Cardiff 1 - 0 Hull. Comment

Last updated : 17 December 2017 By Michael Morris

Another huge injury list, another win 

Someone who lives more than a hundred miles away from Cardiff and who only tends to get to one home game a season asked me during the week just gone which of the upcoming televised matches (besides last night’s match with Hull, we are on Sky against Preston four days after Christmas and then on successive Saturdays in January with our matches against Sunderland and Sheffield Wednesday) I would recommend watching if he could only get a one day pass for Now TV.

It was a tough question to answer, but, solely because they were second best for goals scored and third worst for goals conceded in the Championship going in to this weekend’s fixtures, I opted for Hull – even if the result went wrong for City there would be plenty of action at either end of the pitch to keep him interested.

Well, I certainly got that one wrong! In terms of goalmouth incident, our 1-0 win must have been one of the least watchable matches of the season and I would have thought a neutral would have soon been searching for their remote control (I’m assuming that, like mine, that device has a regular habit of wandering away from the “safe” place I had put it in ten minutes earlier!) to change channels.

However, it’s only fair to put things in a bit of context and perspective. For a start, Hull were without eleven first team squad members because of injury in their 3-2 win over Brentford eight days ago and, with ex City man Fraizer Campbell one of two members of that side who missed out on the trip to Wales because of knocks picked up in that game and their replacements being players returning from injury, I presume the same applied last night.

Therefore, in terms of numbers, it seems Hull’s injury list rivals ours and so there were twenty plus players from both squads missing with knocks and ailments of varying degrees of seriousness.

When you reach a stage where so many of your players aren’t available, I would assume that you have to start including some who would not be considered as being fit enough to play under different circumstances. Certainly, that’s the impression I get from reading some of the Hull local media’s reaction to the game and I found it very significant that Lee Tomlin said that he hadn’t been feeling too well before the game in an interview carried out on the pitch after the final whistle and Neil Warnock told both his TV interviewer and then the assembled press that they didn’t know the half of it when it came to our injury situation.

Our manager said that, for the first time, he didn’t know what to expect from his team because, with so many injuries, it was something of a journey into the unknown for him.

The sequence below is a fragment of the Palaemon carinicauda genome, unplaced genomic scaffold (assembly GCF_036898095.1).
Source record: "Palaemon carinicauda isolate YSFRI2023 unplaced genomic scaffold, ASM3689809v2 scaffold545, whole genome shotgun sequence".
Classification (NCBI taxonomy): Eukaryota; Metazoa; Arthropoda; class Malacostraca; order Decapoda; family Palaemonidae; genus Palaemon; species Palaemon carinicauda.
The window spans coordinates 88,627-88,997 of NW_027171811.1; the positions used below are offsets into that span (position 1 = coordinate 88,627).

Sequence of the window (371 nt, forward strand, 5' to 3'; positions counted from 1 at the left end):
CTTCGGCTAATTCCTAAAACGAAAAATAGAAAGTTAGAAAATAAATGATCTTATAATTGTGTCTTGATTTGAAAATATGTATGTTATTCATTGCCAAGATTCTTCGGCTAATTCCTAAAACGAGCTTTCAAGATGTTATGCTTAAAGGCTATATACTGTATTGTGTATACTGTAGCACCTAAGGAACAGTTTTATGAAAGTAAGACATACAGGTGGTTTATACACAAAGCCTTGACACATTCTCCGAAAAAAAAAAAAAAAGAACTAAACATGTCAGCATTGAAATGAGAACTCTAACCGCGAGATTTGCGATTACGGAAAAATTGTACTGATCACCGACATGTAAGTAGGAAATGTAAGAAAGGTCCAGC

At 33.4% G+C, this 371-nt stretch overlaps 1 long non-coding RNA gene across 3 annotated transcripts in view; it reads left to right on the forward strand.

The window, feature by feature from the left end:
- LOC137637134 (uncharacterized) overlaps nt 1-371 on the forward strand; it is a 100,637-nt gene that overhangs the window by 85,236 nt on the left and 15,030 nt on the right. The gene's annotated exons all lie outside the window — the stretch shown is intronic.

This was most true when it came to the striking positions. Our manager had already laid the ground for what was happening elsewhere in the team by saying that the groin issue which forced captain Sean Morrison off at Reading would cause him to miss a few games over the holiday period and that both Aron Gunnarsson and Craig Bryson would be unlikely to feature against Hull. However, with Danny Ward having to have an operation on his knee and with injury a contributing factor towards Omar Bogle’s withdrawal last Monday, it seemed anyone’s guess as to who would lead the attack.

As has been the case for a number of seasons now, City do not have a prolific marksman in their ranks, but what they do have is a lot of players making their own goalscoring contributions – Sol Bamba’s header past ex City loanee keeper Alan McGregor was his third so far with the season not yet at its halfway point.*

I assumed Bogle would play and, failing that, Callum Paterson would be drafted in to start in a position he had played in for Hearts from time to time – what I wasn’t expecting was Anthony Pilkington to be brought in from the cold to make his first Championship appearance of the season.

Pilkington’s inclusion really did bring home just how desperate the situation was when you consider that the last of the intermittent appearances he has made for the Development team this season must have come at least six weeks ago. Pilkington, who was selected as a substitute at Reading, but was not there on the bench because he was suffering from a back spasm, is seriously lacking in match fitness and you have to think that Bogle, who replaced him for the last quarter of the game, must have been nowhere near one hundred per cent fit.

With Ward, Frederick Gounongbe and Kenneth Zohore all at different stages in their recovery from long term injuries, we are left with only Bogle as a specialist striker. There is better news on Zohore, because, although the club’s medical staff have been setting the FA Cup tie with Mansfield in three weeks time as the target for his first team return, the player himself has, apparently, been training well and believes he could be ready to play some part in our matches over Christmas – whenever he returns, our manager has talked about how, given our injury situation, Zohore will have to regain his match fitness while playing for the first team.

Further evidence of how badly we are hit in the striking area came with the announcement that Rhys Healey would be one of our substitutes, because I’d seen Healey play his first competitive game in eleven months in Tuesday’s Development team game with Palace and he was finding it hard going just a quarter of an hour into the match.